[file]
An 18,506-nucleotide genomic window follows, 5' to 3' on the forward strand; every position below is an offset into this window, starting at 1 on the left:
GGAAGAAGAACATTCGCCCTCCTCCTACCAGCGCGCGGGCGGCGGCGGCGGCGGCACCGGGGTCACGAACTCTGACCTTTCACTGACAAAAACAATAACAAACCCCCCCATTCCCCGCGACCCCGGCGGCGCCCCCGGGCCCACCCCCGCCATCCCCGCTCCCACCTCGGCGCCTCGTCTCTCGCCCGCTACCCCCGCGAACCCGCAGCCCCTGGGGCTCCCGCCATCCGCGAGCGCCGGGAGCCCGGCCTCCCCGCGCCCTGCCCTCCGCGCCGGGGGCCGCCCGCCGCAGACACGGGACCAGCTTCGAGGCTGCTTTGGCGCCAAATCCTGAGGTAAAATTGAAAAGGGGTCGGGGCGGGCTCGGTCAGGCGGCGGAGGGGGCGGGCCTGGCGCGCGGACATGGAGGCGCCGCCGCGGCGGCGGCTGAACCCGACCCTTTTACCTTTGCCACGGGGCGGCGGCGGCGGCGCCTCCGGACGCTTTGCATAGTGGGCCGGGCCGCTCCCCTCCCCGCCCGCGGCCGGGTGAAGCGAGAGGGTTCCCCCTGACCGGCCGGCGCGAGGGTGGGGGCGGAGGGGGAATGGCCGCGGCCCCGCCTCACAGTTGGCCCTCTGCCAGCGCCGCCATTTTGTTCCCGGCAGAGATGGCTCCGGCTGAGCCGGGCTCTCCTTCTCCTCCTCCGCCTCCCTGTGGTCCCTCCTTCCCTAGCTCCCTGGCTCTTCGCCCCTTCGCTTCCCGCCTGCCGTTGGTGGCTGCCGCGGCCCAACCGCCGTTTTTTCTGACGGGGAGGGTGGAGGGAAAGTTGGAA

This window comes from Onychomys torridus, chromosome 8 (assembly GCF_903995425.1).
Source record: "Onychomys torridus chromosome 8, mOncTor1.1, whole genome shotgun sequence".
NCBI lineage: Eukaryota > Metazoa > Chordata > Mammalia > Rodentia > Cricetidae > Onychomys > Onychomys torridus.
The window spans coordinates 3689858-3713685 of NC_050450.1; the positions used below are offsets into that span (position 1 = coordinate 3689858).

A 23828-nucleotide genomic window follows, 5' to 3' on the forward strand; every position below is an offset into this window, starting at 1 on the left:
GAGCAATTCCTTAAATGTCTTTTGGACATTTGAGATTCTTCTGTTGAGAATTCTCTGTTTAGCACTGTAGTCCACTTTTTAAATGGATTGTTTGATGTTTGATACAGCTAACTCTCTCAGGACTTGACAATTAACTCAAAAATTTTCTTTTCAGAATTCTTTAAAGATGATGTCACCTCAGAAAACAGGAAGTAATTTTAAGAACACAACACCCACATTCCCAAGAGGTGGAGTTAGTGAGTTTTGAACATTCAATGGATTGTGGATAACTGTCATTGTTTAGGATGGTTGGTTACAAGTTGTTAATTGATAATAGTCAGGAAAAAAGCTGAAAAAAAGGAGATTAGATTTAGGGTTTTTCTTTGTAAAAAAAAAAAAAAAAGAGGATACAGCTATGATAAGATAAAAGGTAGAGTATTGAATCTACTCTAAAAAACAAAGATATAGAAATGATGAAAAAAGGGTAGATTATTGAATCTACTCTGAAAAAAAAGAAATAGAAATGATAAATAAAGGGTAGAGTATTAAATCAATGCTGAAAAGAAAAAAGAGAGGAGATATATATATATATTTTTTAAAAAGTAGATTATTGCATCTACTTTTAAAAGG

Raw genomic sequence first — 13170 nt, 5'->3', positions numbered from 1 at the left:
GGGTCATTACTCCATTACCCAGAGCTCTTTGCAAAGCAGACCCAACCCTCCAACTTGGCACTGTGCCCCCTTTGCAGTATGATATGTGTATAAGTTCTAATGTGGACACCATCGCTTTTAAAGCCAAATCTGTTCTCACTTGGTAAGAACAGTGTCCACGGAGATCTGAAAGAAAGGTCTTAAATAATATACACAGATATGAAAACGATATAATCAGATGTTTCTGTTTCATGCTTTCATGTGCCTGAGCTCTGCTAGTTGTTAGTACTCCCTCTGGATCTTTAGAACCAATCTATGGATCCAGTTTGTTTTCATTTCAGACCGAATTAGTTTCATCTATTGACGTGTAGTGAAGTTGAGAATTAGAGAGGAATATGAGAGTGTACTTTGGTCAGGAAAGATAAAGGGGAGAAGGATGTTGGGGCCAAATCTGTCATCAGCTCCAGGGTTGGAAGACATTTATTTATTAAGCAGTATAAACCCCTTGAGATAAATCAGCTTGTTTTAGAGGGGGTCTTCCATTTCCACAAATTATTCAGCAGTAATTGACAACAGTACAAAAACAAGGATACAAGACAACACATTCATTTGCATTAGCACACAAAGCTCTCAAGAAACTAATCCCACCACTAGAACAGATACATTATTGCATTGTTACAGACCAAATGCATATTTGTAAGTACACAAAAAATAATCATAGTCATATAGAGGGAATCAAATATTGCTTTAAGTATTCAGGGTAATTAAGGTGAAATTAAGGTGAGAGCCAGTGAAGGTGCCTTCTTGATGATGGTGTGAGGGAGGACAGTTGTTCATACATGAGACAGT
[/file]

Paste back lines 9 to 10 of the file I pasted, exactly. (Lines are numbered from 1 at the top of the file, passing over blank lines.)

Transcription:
Raw genomic sequence first — 13170 nt, 5'->3', positions numbered from 1 at the left:
GGGTCATTACTCCATTACCCAGAGCTCTTTGCAAAGCAGACCCAACCCTCCAACTTGGCACTGTGCCCCCTTTGCAGTATGATATGTGTATAAGTTCTAATGTGGACACCATCGCTTTTAAAGCCAAATCTGTTCTCACTTGGTAAGAACAGTGTCCACGGAGATCTGAAAGAAAGGTCTTAAATAATATACACAGATATGAAAACGATATAATCAGATGTTTCTGTTTCATGCTTTCATGTGCCTGAGCTCTGCTAGTTGTTAGTACTCCCTCTGGATCTTTAGAACCAATCTATGGATCCAGTTTGTTTTCATTTCAGACCGAATTAGTTTCATCTATTGACGTGTAGTGAAGTTGAGAATTAGAGAGGAATATGAGAGTGTACTTTGGTCAGGAAAGATAAAGGGGAGAAGGATGTTGGGGCCAAATCTGTCATCAGCTCCAGGGTTGGAAGACATTTATTTATTAAGCAGTATAAACCCCTTGAGATAAATCAGCTTGTTTTAGAGGGGGTCTTCCATTTCCACAAATTATTCAGCAGTAATTGACAACAGTACAAAAACAAGGATACAAGACAACACATTCATTTGCATTAGCACACAAAGCTCTCAAGAAACTAATCCCACCACTAGAACAGATACATTATTGCATTGTTACAGACCAAATGCATATTTGTAAGTACACAAAAAATAATCATAGTCATATAGAGGGAATCAAATATTGCTTTAAGTATTCAGGGTAATTAAGGTGAAATTAAGGTGAGAGCCAGTGAAGGTGCCTTCTTGATGATGGTGTGAGGGAGGACAGTTGTTCATACATGAGACAGT